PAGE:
The Anti-Trust Lawsuits (1980)
When the move by the Raiders was blocked by the NFL and NFL owners, The Los Angeles Memorial Coliseum filed an anti-trust lawsuit against the League, in which the Raiders were a participant. At the same time, the Oakland Raiders filed their own anti-trust lawsuit. The NFL was facing 2 major lawsuits that centered around an accusation that they were unfairly restricting the business operations of both the Coliseum and the Raiders.
This must have been a bizarre and bittersweet season for Raiders fans. Al Davis and the organization was now involved in litigation, actively trying to move the team down south to L.A. However, on the field the Raiders were still the dynasty they had been for the past 15 years. They ended up going 11-5, and winning the SuperBowl despite the off-field distractions.
The Rams also went 11-5 in their first season in Anaheim, but lost in the Wild Card round.
The first case against the NFL ended in a mistrial and the legal process dragged on. The future of the Oakland Raiders, who were now defending SuperBowl Champions, was completely in limbo at this point.
The Raiders had a let-down season on the field, possibly due to the turmoil surrounding the team’s future, and finished with a 7-9 record. Meanwhile down in Anaheim, the Los Angeles Rams posted a 6-10 record this season.
1982- Court makes Ruling in Anti-Trust Lawsuits
In May of 1982, a landmark legal ruling was passed down and sided with the Los Angeles Memorial Coliseum and the Oakland Raiders. This was Al Davis’ ultimate claim to fame- he had defeated the NFL in a case that had been called ‘unwinable’ by pundits at the time.
The Raiders controversially left Oakland for Los Angeles and moved downtown into the Rams’ former long-time home stadium, and most importantly, into the heart of their sport market and fanbase.
Over the years I’ve often heard this case referenced and the focal point the media presents is that Al Davis and the Raiders defeated the NFL in a lawsuit. However, the greater headline in my opinion was that the Los Angeles Rams were truly victims of this legal decision, and in simple terms, got completely screwed.
To make matters worse for the NFL, they were also facing a labor dispute at the same time which ended up resulting in a 57-day-long players’ strike. The strike resulted in a shortened 9-game season, with an expanded playoff format in an attempt to compensate. This 1982 season is significantly shorter than any other NFL season post World War 2.
The new L.A. Raiders made a flashy debut in their short-but-sweet first season in Los Angeles. They went 8-1, and won the AFC’s #1 seed during the regular season. They won a playoff game before bowing out in the 2nd round.
The Rams on the other hand posted a 2-7 record and were Last Place in the NFC.
The Rams showed significant improvement in 1983 by posting a 9-7 record and qualifying for the playoffs. They won the Wild Card playoff, and then were blown out 51-7 in the Divisional Round.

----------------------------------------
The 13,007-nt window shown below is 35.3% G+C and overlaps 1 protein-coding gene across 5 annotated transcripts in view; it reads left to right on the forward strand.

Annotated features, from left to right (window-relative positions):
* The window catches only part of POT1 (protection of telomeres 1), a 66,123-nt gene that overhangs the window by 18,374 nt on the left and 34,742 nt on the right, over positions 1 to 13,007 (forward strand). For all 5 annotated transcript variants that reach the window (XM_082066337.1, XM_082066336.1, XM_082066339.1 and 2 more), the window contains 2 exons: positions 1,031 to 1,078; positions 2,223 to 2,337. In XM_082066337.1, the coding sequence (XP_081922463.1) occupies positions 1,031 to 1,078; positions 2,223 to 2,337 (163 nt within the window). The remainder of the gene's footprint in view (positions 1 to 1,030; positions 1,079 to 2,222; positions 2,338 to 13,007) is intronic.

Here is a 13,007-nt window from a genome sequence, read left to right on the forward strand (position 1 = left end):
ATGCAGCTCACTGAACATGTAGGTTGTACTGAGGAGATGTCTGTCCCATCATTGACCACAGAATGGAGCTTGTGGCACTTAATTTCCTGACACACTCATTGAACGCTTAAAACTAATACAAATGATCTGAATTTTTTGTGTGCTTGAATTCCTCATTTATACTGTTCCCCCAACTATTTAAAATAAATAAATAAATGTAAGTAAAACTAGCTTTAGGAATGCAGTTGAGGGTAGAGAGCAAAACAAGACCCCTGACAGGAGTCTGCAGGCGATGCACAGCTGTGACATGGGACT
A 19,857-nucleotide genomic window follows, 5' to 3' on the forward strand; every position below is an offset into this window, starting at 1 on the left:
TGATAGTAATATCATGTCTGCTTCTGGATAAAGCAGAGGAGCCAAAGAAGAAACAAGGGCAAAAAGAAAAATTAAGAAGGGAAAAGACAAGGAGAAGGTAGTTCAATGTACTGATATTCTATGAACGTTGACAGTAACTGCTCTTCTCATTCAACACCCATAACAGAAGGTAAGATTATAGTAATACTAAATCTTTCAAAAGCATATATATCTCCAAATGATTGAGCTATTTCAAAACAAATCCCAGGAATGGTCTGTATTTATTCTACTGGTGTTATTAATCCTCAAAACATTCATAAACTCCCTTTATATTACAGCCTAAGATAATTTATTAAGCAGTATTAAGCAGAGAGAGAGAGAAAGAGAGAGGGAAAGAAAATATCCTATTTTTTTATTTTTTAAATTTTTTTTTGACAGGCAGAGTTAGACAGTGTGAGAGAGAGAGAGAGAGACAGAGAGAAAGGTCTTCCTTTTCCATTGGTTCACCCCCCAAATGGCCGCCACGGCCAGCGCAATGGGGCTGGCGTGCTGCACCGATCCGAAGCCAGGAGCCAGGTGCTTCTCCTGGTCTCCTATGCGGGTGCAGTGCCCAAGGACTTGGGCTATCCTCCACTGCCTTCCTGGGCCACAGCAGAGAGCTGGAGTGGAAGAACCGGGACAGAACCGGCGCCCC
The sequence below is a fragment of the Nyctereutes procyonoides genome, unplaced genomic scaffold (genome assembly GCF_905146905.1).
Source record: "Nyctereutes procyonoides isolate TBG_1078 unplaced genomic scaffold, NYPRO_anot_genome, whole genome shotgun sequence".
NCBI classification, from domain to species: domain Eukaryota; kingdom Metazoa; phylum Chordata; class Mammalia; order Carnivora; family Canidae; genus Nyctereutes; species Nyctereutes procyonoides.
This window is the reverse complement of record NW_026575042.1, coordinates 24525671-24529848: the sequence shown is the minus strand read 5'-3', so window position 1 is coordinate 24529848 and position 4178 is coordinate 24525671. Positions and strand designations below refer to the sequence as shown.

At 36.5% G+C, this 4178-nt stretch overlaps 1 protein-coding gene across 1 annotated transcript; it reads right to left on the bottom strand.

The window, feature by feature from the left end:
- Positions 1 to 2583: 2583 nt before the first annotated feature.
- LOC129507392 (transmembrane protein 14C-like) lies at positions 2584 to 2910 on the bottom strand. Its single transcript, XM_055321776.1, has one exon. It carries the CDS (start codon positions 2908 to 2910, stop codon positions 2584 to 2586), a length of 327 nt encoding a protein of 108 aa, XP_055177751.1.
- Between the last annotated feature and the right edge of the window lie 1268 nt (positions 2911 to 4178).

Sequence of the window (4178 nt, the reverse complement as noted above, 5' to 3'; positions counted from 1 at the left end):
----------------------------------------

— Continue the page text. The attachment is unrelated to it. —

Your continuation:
However, any success the Rams had that year was completed overshadowed by the new Raiders. They went 12-4, and again grabbed the #1 seed in the AFC. They marched through the playoffs in dominant fashion, and won the SuperBowl- the first SuperBowl Championship for the city of Los Angeles.
Aftermath of Raiders’ Championship Season
From his point onward the Rams became the 2nd team in what was supposed to be their exclusive market. The Raiders were playing in downtown Los Angeles, in the Rams’ former stadium, and as a franchise were almost 20 years into a dynasty with a huge national following. They had brought Los Angeles its first SuperBowl Title in only their 2nd season- something that the Rams had never been able to do.
The combination of the Raiders location, on-field success, with the bravado of owner Al Davis, the silver and black color-scheme that was adored by the football fans of L.A., the rebellious aura of the Raiders brand, was all a perfect storm working against the Rams.
Adding to the Rams’ problem was that the team was playing in Orange County but still representing Los Angeles. They likely would have been wise at this time to change their Location-Identifier to Anaheim, Orange County, or California to fully embrace their new role as Orange County’s team- because by this point they had lost a large portion of their fanbase in L.A., and competing with the Raiders for fans in L.A. was to fight a losing battle.
A few examples illustrate how thoroughly the Raiders had taken over as Los Angeles’ home-team by the late 1980s:
West Coast rap was blowing up and L.A. Raiders hats, jerseys, and the silver and black were represented all the time by the biggest rappers like Ice Cube, Dr. Dre, and the N.W.A.
Another glaring example was the NHL’s Los Angeles Kings. An expansion franchise in 1967, they had always been purple and gold, modeled after the winning ways of the Los Angeles Lakers. In 1988, the L.A. Kings carried out a complete re-branding and began wearing silver and black- an unmistakable tip of the cap to the Raiders and their fans, and an attempt to capture some of the Raiders popularity.